Rodney Harrison and Tyrone Poole
Harrison's arrival also should bolster the team. The nine-year veteran spent his entire career in San Diego and is eager for the chance to play for a consistent winner. During his conference call with the media on Wednesday, he sounded like a player looking to prove the Chargers wrong for letting him go. In a word, he sounded hungry. That can only bode well for New England.
Harrison is in the mold of Lawyer Milloy – a hard hitter who likes to mix it up near the line of scrimmage. Depending on what happens with free safety Tebucky Jones, who currently wears the franchise tag, the Patriots have options in the secondary as well. There has been widespread speculation that Harrison's arrival means the end of Jones' stay in New England. Reports of a deal to New Orleans, who have two No. 1 picks, have kept the rumor mill alive and well, but for now Jones remains under the Patriots jurisdiction.
If Jones stays, it gives Belichick the three-man safety rotation he's used (mostly effectively) the last two years. And Harrison, Milloy and Jones would be a better group than Milloy, Jones and Matt Stevens (in 2001) or Milloy, Jones and Victor Green (last year). Suddenly the Patriots secondary has a very physical nature to it with all three willing participants when it comes to laying the lumber.
The one question mark with said group would be pass coverage. Jones has more speed than the others and thus possesses the range to provide deep help. Milloy and Harrison are better suited as strong safeties with an eye toward helping in run support. Belichick has shown in the past that he works beyond labels and puts players in positions where they can most succeed, meaning he'd find a way to have Harrison and Milloy together in the secondary.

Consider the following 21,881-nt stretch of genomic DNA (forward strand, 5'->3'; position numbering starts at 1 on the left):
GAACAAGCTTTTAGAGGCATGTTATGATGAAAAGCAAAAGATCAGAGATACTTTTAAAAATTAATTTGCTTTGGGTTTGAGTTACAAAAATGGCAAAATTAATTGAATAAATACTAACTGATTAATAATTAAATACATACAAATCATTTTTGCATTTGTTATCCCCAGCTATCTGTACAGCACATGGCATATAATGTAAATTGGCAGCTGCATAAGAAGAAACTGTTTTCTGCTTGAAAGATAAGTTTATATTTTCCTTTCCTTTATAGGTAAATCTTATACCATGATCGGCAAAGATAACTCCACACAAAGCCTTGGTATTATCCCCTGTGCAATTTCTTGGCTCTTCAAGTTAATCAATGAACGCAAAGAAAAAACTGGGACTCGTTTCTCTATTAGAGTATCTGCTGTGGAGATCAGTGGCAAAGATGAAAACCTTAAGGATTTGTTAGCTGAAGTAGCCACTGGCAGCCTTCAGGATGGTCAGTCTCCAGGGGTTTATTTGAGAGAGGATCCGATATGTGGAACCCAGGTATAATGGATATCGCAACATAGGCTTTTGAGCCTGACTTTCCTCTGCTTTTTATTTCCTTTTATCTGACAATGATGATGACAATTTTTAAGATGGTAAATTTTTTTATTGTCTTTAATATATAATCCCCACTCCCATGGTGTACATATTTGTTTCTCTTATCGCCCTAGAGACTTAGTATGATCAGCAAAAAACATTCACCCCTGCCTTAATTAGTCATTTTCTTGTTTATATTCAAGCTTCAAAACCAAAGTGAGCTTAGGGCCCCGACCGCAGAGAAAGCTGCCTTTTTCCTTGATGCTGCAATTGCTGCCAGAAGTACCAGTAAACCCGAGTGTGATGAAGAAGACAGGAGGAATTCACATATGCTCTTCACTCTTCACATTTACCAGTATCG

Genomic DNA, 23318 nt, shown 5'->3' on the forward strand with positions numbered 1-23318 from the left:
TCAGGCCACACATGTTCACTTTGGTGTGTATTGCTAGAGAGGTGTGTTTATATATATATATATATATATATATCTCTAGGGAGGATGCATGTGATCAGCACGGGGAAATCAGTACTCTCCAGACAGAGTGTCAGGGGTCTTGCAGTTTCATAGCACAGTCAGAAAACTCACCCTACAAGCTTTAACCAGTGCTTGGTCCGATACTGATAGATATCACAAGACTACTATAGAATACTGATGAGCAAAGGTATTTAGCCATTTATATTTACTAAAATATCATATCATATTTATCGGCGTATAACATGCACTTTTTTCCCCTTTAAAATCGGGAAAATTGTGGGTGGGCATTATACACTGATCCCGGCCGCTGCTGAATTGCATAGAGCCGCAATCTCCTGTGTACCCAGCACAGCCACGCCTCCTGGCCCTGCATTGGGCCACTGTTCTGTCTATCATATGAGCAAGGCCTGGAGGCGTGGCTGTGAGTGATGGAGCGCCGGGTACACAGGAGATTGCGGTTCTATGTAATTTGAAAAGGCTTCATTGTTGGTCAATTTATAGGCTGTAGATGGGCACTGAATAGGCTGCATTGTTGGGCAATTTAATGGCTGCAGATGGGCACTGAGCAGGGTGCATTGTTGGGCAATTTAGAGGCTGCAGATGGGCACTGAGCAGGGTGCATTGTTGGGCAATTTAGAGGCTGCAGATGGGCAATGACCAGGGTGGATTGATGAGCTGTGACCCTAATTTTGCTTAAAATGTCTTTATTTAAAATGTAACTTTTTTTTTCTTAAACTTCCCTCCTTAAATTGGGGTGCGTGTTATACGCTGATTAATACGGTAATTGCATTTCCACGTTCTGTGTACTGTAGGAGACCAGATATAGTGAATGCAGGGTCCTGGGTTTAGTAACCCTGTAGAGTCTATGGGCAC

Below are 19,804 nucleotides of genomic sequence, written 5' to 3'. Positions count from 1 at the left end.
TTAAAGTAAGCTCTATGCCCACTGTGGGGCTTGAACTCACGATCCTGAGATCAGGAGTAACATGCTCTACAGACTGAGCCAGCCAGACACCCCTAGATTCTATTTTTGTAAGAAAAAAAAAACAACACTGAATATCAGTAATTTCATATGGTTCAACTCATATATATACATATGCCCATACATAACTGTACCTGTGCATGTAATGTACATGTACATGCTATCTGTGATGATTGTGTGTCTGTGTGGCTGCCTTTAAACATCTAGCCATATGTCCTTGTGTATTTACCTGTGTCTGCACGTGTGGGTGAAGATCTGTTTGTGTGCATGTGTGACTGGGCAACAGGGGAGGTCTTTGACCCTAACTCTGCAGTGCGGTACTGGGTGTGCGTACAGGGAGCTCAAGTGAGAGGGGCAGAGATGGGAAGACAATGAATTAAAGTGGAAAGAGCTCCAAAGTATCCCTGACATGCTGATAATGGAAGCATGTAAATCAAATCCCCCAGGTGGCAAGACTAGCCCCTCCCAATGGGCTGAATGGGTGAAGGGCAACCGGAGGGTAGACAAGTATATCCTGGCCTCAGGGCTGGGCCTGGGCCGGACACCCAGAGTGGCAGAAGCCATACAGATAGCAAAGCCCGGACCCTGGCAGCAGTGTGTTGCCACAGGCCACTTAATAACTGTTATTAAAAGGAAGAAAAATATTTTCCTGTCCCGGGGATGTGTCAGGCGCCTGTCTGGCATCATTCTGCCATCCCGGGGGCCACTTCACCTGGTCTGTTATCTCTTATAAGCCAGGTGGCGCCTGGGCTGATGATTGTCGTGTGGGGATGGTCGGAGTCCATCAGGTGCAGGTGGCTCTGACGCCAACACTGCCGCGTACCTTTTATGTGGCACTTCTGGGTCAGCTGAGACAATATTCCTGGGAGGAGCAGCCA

The argument against the Jones-Harrison-Milloy trio is money. As the franchise player, Jones is slated to earn $3.049 million this year while Milloy's cap number is a rather bulky $5.9 million. Harrison will add roughly another $1 million to the pot. That's too much for the safety position but perhaps the Patriots and Jones can still agree on a renegotiation to lower the numbers.
If Jones goes, Green could re-sign at an affordable rate. The Patriots also own a right of first refusal with the unrestricted free agent, although they would not be due compensation if they elected not to match any offer he receives.
An even more remote possibility would be Milloy leaving. He is due a $2 million bonus after the 2003 season and the last three years of his deal (2004-07) call for $20 million. The Patriots could trade him and live with Jones and Harrison as the starters.
The former Panthers, Colts and Broncos corner was believed to be one of the sleepers among the free agent crop. His signing strengthens the secondary, whether as the starter alongside Ty Law or as the nickel back with Otis Smith holding his job for another season.
Either way, Poole's presence improves the secondary. The subpackages that struggled at times in 2002 will benefit not only from Poole's arrival but also from an improved pass rush. Poole is an upgrade over Terrell Buckley, who occupied the nickel back slot the past two years. He'll press Smith for the starting job, and he wins it, could pave the way for the veteran to get some reps at safety in the event that Jones and Green don't return.
The possibilities are endless, but the bottom line for Belichick is the addition of three quality players can only benefit the defense.